See also: Carbon sequestration

In 1965, the Russian CELSS experiment BIOS-3 determined that 8 m 2 of exposed Chlorella could remove carbon dioxide and replace oxygen in the environment for a single human. The algae were grown in vats underneath artificial light. [8]

Alternative medicine

Chlorella is consumed as a health supplement in the United States and Canada. [9] Chlorella has a number of purported health effects, [10] including an ability to treat cancer. [11] However, according to the American Cancer Society , “available scientific studies do not support its effectiveness for preventing or treating cancer or any other disease in humans”. [11]

Health concerns

A 2002 study showed that Chlorella cell walls contain lipopolysaccharides , endotoxins found in Gram-negative bacteria that affect the immune system and may cause inflammation . [12] [13] [14] However, more recent studies have found that lipopolysaccharides in organisms other than Gram-negative bacteria, for example in cyanobacteria, are significantly different from lipopolysaccharides in Gram-negative bacteria. [15]

Aquaria

Chlorella can create green and opaque water problems in aquaria . Chlorella can grow due to high nitrate and phosphate levels by direct sunlight. Decreasing phosphate and nitrate by water and moving the aquarium to shade can help alleviate the problem.

See also

  • Calvin cycle
  • List of ineffective cancer treatments
  • Quorn (food product)
  • Soyuz 28 , 1978 Space mission which included experiments on Chlorella
  • Spirulina (dietary supplement)

References

  1. Jump up^ Scheffler, John (3 September 2007). “Underwater Habitats” . Illumin . 9(4).
  2. Jump up^ Zelitch, I. (1971). Photosynthesis, Photorespiration and Plant Productivity . Academic Press . p. 275.
  3. ^ Jump up to:j Belasco, Warren (July 1997). “Algae Burgers for a Hungry World? The Rise and Fall of Chlorella Cuisine”. Technology and Culture . 38(3): 608-34. doi : 10.2307 / 3106856 . JSTOR  3106856 .
  4. Jump up^ “Chlorella” . American Cancer Society . 29 April 2011. Archived from the original on 5 September 2013 . Retrieved August 2013 . Check date values ​​in:( help ) |access-date=
  5. Jump up^ Yongmanitchai, W; Ward, OP (1991). “Growth of and omega-3 fatty acid production by Phaeodactylum tricornutum under different culture conditions” . Applied and Environmental Microbiology . 57 (2): 419-25. PMC  182726  . PMID  2014989 .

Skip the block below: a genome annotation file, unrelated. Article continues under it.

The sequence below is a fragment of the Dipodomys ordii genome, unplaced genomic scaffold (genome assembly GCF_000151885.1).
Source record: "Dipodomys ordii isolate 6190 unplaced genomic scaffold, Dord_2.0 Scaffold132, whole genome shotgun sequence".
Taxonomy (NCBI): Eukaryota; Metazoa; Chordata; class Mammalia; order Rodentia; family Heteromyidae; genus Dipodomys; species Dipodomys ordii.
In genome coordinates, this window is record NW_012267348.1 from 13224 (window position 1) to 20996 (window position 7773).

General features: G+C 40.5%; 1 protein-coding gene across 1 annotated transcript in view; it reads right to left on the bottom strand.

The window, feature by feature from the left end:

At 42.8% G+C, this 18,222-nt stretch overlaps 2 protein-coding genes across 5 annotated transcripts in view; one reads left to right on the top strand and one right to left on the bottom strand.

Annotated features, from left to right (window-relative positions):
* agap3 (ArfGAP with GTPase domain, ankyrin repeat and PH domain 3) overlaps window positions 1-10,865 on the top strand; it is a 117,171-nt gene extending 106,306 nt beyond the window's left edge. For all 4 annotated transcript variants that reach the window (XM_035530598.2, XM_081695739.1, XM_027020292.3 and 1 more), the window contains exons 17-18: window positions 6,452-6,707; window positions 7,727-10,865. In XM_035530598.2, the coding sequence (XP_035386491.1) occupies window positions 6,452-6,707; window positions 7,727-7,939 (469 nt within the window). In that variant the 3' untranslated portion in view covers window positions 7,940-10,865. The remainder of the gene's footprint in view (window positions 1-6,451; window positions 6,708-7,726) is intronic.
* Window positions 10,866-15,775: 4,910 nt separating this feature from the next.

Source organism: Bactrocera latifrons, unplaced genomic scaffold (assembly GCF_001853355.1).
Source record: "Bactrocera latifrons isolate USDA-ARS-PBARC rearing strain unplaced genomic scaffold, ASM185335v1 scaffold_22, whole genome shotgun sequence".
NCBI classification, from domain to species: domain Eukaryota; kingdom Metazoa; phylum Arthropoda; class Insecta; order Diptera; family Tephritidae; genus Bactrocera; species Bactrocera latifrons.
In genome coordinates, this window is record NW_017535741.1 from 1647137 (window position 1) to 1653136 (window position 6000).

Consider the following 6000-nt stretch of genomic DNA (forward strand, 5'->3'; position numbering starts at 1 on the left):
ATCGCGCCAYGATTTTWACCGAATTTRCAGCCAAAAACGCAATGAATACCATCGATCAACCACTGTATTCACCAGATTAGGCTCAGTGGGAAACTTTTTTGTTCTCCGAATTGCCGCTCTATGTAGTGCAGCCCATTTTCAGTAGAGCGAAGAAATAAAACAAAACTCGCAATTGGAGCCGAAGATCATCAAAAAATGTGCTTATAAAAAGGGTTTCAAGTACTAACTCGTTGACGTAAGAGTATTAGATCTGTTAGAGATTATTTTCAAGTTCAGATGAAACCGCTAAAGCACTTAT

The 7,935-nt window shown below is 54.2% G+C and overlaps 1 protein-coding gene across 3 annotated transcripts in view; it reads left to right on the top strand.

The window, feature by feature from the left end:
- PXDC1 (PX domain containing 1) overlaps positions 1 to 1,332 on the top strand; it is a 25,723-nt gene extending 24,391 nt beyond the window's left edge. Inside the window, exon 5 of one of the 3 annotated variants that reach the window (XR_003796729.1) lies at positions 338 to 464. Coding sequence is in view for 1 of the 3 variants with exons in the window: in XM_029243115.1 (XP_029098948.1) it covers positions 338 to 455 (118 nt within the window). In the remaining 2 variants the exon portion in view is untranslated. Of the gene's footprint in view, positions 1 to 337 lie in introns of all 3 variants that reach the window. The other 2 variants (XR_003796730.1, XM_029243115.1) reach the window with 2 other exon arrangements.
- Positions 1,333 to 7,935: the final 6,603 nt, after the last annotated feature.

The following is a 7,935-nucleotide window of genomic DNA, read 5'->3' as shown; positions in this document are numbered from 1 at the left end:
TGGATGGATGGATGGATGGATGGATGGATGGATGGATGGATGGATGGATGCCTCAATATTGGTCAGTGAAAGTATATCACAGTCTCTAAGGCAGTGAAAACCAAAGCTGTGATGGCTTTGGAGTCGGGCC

6. Jump up^ Burlew, John, ed. (1953). Algal Culture-from Laboratory to Pilot Plant . Carnegie Institution of Washington. p. 6. ISBN  0-87279-611-6 .
  7. ^ Jump up to:b Becker, EW (2007). “Micro-algae as a source of protein”. Biotechnology Advances . 25 (2): 207-10. doi : 10.1016 / j.biotechadv.2006.11.002 . PMID  17196357 .
  8. Jump up^ “Russian CELSS Studies” . Space Colonies . Permanent . Retrieved 3 November 2012 .
  9. Jump up^ Chlorella
  10. Jump up^ Sun Chlorella, Going Green from the Inside Out – LA Sentinel
  11. ^ Jump up to:b “Chlorella” . American Cancer Society . 29 April 2011. Archived from the original on 5 September 2013 . Retrieved 13 September 2013 .
  12. Jump up^ Sasik, Roman (19 January 2012). “Trojan horses of Chlorella ‘superfood ‘” . Robb Wolf.
  13. Jump up^ Armstrong, PB; Armstrong, MT; Pardy, RL; Child, A; Wainwright, N (2002). “Immunohistochemical demonstration of a lipopolysaccharide in the cell wall of a eukaryote, the green alga, Chlorella”. The Biological Bulletin . 203 (2): 203-4. doi : 10.2307 / 1543397 . PMID  12414578 .
  14. Jump up^ Qin, Liya; Wu, Xuefei; Block, Michelle L .; Liu, Yuxin; Breese, George R .; Hong, Jau-Shyong; Knapp, Darin J .; Crews, Fulton T. (2007). “Systemic LPS causes chronic neuroinflammation and progressive neurodegeneration” . Glia . 55 (5): 453-62. doi : 10.1002 / glia.20467 . PMC  2871685  . PMID  17203472 .
  15. Jump up^ Stewart, Ian; Schluter, Philip J; Shaw, Glen R (2006). “Cyanobacterial lipopolysaccharides and human health – a review” . Environmental Health: A Global Source Access Science . 5 : 7. doi : 10.1186 / 1476-069X-5-7 . PMC  1489932  . PMID  16563160 .